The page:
Link 208 from FPAA control and configuration circuit 225 may be used to set up interconnections for other circuitry, such as digital logic circuits that may be optionally housed inside FPAA 105.
Analog input/output interface circuit 220 may incorporate several devices such as analog op amps, comparators, input receivers, and line drivers that couple analog signals into link 211. Link 211 represents the analog links contained inside link 111 shown in FIG. 1. Analog input/output interface circuit 220 may also include other interface devices such as an analog-to-digital converter that may be used to transmit a signal out of FPAA 105, or a digital-to-analog converter that may be used to receive a signal into FPAA 105.
Interconnect circuit 320 performs several functions, two of which are exemplified by the blocks drawn in dashed lines. The contents of these blocks will be described in more detail using other figures. “Programmable hardware for implementing circuit interconnections” block 301 may be used for example, to route signals from FPAA control and configuration circuit 225 (shown in
Application specific circuitry 415 contains pre-configured circuits—analog and/or digital, that can be used independently or in conjunction with elements located inside other blocks of CAB 315. Analog computation circuitry 420 contains computing elements; while analog memory circuitry 430 contains analog memory elements. Both these blocks show a matrix block 630 which will be explained in detail using other figures.
Digital control circuitry 435 is an optional block that may be used in conjunction with digital circuits located inside application specific circuitry 415. One example of such a circuit housed in the digital control circuitry 435 is a state-machine program to operate a digital circuit located in application specific circuitry 415.
Interconnect circuit 425 performs several functions in manner similar to that performed by the interconnect circuit 325 of FIG. 3. For example, it may provide interconnection for one or more signals from the application specific circuitry 415 to the analog computation circuitry 420 using links 419 and 423. Similar interconnections can also be provided to other blocks of CAB 315, using links 421 and 422. Interconnect circuit 425 also permits routing of control signals used to configure the interconnectivity of elements inside the various blocks. For example, it can be used to configure the connections of analog elements in the analog computation circuitry 420.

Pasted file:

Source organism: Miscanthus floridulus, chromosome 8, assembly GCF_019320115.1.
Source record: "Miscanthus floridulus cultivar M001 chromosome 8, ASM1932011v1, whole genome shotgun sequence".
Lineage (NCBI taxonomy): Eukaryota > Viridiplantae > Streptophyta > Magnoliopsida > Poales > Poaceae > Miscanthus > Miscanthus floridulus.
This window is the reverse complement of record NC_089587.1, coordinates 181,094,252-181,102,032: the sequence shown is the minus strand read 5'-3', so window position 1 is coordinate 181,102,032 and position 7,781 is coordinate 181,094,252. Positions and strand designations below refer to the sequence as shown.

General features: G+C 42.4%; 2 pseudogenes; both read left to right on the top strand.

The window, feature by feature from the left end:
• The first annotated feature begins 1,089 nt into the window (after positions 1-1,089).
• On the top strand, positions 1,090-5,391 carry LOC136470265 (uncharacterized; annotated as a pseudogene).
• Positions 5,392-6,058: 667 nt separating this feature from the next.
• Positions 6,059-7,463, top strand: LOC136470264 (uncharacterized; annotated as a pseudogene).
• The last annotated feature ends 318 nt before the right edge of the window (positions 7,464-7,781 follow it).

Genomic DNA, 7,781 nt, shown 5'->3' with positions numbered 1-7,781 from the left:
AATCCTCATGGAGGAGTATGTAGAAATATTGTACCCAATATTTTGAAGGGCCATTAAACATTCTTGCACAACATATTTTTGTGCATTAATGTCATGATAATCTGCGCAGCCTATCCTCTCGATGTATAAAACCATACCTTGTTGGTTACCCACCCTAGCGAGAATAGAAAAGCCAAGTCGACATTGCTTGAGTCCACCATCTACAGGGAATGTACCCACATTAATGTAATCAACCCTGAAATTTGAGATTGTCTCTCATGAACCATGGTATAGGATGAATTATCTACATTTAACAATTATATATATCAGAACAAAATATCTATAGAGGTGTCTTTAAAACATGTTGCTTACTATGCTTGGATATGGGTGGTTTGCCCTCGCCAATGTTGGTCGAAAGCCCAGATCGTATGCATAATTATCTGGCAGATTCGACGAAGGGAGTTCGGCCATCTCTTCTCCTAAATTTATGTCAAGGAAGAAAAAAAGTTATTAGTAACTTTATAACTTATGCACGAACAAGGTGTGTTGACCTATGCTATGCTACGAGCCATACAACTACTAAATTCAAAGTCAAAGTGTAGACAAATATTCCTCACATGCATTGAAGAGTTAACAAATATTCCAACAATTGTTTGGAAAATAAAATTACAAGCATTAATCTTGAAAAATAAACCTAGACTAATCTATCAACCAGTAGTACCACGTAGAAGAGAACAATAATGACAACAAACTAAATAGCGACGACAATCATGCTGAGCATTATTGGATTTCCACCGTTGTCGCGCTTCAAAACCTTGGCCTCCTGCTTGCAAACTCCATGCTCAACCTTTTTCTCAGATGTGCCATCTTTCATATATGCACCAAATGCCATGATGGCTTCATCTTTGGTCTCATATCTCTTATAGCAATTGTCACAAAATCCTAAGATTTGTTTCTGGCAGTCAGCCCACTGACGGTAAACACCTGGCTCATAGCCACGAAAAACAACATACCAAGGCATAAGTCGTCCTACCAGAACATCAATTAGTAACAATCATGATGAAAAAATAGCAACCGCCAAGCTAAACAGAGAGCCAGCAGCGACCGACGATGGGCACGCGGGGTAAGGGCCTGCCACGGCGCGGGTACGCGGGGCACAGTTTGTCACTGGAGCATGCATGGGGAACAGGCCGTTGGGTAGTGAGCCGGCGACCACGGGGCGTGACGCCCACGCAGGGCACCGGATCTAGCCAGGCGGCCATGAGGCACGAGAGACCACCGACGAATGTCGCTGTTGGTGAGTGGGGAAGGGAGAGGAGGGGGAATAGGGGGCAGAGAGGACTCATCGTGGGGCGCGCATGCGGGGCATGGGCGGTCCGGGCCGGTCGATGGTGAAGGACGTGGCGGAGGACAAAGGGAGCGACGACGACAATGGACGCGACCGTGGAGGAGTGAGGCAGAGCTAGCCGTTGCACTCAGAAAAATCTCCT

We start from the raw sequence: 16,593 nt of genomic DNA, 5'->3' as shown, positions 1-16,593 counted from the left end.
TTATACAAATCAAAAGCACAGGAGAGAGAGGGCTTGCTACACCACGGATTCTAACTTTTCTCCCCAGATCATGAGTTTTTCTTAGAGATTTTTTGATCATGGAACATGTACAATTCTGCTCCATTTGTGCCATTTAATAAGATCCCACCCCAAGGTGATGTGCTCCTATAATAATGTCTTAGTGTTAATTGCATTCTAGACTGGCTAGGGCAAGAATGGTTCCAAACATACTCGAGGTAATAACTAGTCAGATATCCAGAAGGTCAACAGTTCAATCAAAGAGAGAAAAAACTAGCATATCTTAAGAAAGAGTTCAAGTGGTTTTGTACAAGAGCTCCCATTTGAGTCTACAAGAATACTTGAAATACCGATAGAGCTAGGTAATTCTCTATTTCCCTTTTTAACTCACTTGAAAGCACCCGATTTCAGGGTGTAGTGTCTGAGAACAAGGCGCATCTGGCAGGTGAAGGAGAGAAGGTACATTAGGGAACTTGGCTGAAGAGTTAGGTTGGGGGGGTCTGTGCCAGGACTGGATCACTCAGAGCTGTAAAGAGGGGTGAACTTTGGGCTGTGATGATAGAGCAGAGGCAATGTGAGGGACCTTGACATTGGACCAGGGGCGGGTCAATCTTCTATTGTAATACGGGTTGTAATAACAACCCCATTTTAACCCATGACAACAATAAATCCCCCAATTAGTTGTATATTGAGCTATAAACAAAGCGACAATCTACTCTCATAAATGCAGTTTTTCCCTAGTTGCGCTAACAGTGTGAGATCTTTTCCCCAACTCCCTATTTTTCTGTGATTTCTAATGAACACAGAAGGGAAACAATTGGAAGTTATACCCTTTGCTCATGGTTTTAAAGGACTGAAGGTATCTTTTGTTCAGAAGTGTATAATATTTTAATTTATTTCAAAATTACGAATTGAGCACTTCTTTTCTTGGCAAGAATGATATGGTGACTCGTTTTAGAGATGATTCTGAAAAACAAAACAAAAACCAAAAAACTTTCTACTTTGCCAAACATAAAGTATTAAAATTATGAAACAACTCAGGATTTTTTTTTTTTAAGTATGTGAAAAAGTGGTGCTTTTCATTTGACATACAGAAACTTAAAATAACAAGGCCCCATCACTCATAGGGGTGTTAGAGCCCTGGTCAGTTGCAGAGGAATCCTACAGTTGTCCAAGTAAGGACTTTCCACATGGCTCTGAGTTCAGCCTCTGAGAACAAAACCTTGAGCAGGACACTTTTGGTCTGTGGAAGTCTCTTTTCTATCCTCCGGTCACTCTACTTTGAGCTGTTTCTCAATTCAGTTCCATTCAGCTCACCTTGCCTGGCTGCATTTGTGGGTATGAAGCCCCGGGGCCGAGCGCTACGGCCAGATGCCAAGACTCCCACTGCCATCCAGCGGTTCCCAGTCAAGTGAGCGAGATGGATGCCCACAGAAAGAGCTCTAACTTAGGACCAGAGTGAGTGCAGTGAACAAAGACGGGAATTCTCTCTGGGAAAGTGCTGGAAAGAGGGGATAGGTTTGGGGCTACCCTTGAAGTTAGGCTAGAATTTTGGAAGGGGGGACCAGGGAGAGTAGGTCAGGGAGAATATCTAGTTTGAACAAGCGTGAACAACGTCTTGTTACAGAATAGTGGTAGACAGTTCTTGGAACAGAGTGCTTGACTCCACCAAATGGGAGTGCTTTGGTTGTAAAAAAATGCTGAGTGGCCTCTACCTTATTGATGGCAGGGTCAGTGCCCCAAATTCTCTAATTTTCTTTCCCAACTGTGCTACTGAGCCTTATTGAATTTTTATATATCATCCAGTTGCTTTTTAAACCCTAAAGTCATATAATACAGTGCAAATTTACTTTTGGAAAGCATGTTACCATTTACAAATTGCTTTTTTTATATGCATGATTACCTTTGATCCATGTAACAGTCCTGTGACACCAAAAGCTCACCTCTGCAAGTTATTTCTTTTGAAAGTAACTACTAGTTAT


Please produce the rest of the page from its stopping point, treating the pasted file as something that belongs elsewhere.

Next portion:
Interconnect circuit 425 is also used to route signals that are used to set up operating parameters of analog circuits inside, for example, analog memory circuit 430. Such signals may, for example, be analog voltages and/or analog currents. It will be understood that interconnection circuit 425 of FIG. 4 and interconnection circuit 320 of
Additionally, the charge on the floating gate can be also used to control the source-drain current flow in the floating-gate transistor, because the floating gate charge acts as a gate bias-voltage. This current-control property can be used in creating circuits for various computing functions such as switching, multiplication, and addition. The property also provides linear and non-linear signal transformation characteristics for the floating-gate transistor that can be exploited in several applications.
Drawing attention to
By controlling the amount of charge present at the floating gate 566, floating-gate pFET 520 can be configured to operate as a switch, with “saturated” current flow between drain and source producing a switch ON condition, while current flow blockage between drain and source producing a switch OFF condition. pFET 520 can also be configured to operate in a partially-conducting mode, by suitably adjusting the amount of charge present at the floating gate 566.
Drawing attention to
FPAA control and configuration circuit 225 (shown in
In general, the programming operation involves setting up interconnections in matrix 630, followed by programming each nodal element to operate in an appropriate mode. For example, if matrix 630 has to be programmed as a switching matrix, the gate, source, and drain terminals of the various pFETs can be suitably interconnected to each other (interconnection not shown) followed by programming of each nodal element, such as pFET 520, to operate as a switching element. Typically, programming pFET 520 as a switching element may involve adjusting the charge at the floating gate to cause the pFET to operate in either an ON or an OFF condition. The analog voltages and/or currents needed to perform the charge adjustment will be provided and/or controlled by the FPAA control and configuration circuit 225 (shown in
Block 301 shows a cascaded switch circuit that can be programmed to connect terminal 701 to one of several terminals such as terminals 702, 703, 704, 705, and 706 by operating one of the switches in the cascaded switch circuit. A switch of the cascaded switch circuit may comprise an analog switch (for example, a MOSFET switch) or a digital switch (for example, a decoder circuit), the switch being operable under program control of the FPAA control and configuration circuit 225 (shown in
Operation of block 301 can be further explained using an example wherein it is desired that D2 (drain terminal of floating-gate transistor 520 in
Block 302 shows a cascaded switch circuit that can be programmed to connect S2 (source terminal of floating-gate pFET 520 in
It will be understood that the cascaded switch arrangement shown in blocks 301 and 302, are for example purposes only. Several other circuits, arranged in a similar cascaded connection or in other non-cascaded switch connections, can be used to provide interconnections to other terminals contained inside FPAA 105. For example, blocks 301 and 302 may contain a second set of cascaded switch circuits that can be used to connect PG2 (program-gate terminal of floating-gate pFET 520 in